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Discussion in 'Trumpet Discussion' started by rowuk, Sep 24, 2007.
How many applicants showed up to your first audition?
Maybe we just have a conflict of style?
Just like you or any one else here - one taking part in an OPEN internet forum. You can take my advice for what it is worth and what is charged. My credentials are obvious to anybody that reads my posts (the good and the bad). My musical activity, academic title, job and students are my business. They are not public or secret.
As stated, I offer only what I have personally experienced. I am not more critical of others than of myself.
To be honest, over the internet you never really know what the other side really is about. Opinions are based on the quality and attitude of the posts.
I feel very passionately about education, know what was required when I was in music school and conservatory. The bold statement that my students are not in for a surprise when auditioning is based on my concept of calling the shots the way they are. If their timing sucks, that is how I explain it. When they kick @ss, that is also worthy of positive comment. Being up front works - much better than any club robinson approach.
I do not look down my nose at any educators or players. I just hope that the people who were "dismissed" at Atlanta were not "surprised".
That does not put them down either.
Let me explain: if I have a rhythm problem and know it, the results at an audition are clear. If I have 4 years of college and 4-6 years of privat lessons before that and play irrythmically at an audition, and am not aware, what happened? Where is the problem? Where do I go for help?
My premise is that all of those auditionees HAD at least 7 years of lessons. How is it possible that after 7 years their RHYTHM and INTONATION are not spot on? Are they horses that refuse to drink, or were the lessons more concentrated on other things?.....................
More important than hindsight is what to do to get a better chance next time. Business as usual is not the right solution! You need to get MAD and fix 7 years of neglect. Tackle the bull by the horns. Do not try and negotiate - you will end up impaled!
Perhaps these people aren't the ones out there on the circuit?
Sorry guys but this is one of the more irritating threads I've seen here. The competition for jobs performing on trumpet is extremely competetive. If you were lucky enough to actually find out why you didn't advance from the panel's perspective then you have some real input that will help you improve and compete better in the future. Dissappointment is great when you devote your life to something with limited opportunities like orchestral trumpet playing and then get "rejected". Get out the metronome if that's what it takes and compete.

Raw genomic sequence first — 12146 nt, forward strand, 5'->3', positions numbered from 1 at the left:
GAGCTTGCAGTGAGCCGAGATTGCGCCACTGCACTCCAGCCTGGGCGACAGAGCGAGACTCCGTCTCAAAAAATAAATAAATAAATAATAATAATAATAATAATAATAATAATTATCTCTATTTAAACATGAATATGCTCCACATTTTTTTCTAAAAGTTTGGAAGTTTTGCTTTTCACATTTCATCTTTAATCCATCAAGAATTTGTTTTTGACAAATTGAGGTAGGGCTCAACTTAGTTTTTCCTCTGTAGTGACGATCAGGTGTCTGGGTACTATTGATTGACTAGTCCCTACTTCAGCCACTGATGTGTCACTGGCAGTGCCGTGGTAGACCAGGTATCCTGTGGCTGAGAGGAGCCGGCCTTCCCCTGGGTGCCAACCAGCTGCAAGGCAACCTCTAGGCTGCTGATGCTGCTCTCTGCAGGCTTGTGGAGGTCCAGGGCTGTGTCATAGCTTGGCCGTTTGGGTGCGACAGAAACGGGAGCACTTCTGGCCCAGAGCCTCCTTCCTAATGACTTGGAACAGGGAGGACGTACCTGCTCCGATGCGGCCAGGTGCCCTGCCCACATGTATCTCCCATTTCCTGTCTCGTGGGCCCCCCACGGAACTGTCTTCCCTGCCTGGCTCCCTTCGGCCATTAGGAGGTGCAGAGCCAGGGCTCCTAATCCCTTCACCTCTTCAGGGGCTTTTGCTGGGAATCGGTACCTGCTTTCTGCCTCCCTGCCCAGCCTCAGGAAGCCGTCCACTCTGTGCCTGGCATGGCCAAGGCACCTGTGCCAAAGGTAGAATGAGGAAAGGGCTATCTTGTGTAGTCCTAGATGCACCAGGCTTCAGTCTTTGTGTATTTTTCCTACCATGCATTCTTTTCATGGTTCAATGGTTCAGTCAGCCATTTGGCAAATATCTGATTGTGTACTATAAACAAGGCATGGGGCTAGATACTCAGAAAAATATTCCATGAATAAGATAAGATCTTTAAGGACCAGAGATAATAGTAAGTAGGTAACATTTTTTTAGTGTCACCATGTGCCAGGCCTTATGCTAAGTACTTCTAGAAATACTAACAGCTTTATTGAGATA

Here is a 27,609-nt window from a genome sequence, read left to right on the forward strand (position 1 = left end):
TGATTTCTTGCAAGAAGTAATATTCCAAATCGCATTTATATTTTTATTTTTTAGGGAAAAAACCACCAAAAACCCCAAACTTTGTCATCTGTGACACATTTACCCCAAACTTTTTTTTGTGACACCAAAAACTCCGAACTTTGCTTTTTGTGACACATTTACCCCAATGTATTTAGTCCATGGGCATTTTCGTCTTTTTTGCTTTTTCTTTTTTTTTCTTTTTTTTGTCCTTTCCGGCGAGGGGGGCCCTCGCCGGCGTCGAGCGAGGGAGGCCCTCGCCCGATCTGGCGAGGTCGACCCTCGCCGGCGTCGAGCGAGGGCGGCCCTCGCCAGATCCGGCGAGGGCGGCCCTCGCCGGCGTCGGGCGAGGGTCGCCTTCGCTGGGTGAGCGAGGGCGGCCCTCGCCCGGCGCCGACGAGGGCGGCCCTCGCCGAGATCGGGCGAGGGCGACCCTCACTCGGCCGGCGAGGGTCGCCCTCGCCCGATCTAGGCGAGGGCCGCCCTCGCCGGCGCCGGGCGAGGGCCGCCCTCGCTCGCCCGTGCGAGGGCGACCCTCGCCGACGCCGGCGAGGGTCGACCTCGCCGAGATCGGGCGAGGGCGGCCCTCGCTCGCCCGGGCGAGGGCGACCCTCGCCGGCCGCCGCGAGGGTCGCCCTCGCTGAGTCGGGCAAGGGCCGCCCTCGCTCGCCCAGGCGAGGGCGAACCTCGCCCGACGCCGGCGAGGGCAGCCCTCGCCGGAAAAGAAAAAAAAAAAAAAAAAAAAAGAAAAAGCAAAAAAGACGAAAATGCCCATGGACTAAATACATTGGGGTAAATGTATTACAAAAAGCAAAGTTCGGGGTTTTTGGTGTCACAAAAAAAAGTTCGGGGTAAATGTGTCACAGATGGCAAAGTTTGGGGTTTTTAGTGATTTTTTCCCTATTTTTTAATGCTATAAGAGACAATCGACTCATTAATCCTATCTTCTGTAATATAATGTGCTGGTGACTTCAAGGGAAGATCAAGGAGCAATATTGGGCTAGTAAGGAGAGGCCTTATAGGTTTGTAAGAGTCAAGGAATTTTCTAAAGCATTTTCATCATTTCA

25 and I won the job.
I'm so glad I decided quickly in my career not to pursue orchestral music.
Every teacher I had was not reluctant to tell you EXACTLY where you were in the trumpet world. Gil Johnson did not mince words, nor did Krauss. If you weren't ready for auditioning they did not pat you on the back and send you out clueless. We were prepared and ready for any audition.
I studied with some pretty heavy hitters and they all patted me on the back. I have only taken two major auditions and didn't expect to get in and I wasn't prepared.
Now here is the real question: How do you get prepared?
In my lessons I worked on all the usual stuff and I listened.
When I started playing out I found that the community orchestras couldn't even think of playing the literature needed and the per service professional orchestras rarely played what is needed.
So what do you do? Get a CD of Mahler and get a part and play along? I am being serious.
I looked up Charlie Schlueters first start and it was Kansas City Philharmonic. Was he prepared for that job? It was the first one. Where did he get his experience.
Phil Smith started with the Chicago Symphony. Where did he get his experience.
I read somewhere that William Vacchiano got his first job with NY
How can you know all the lit when it's your first job?
Phil Smith, Charlie Schlueter, and Manny Laureano are students of William Vacchiano. Bill Vacchiano turned out an amazing amount of symphony orchestra players. Before they set foot on stage for their first audition they knew how to play the required repertoire because of their teacher, Vacchiano.
Juilliard has many orchestras that play the symphonic repertoire.
In my case growing up in Philadelphia was a blessing. By the time I had graduated high school, the All-City Orchestra had played many major orchestral works. I had a C Trumpet, and worked with Sigmund Hering on orchestral playing. I later studied with Sam Krauss, and had a summer studying with Gil Johnson. I played first trumpet with the Pennsylvania Ballet and several of the local orchestras........ all before my first pro audition.
You must be prepared BEFORE you play your first audition.
Listen to music every chance you get. Play in every orchestra you can. Work on all your horns.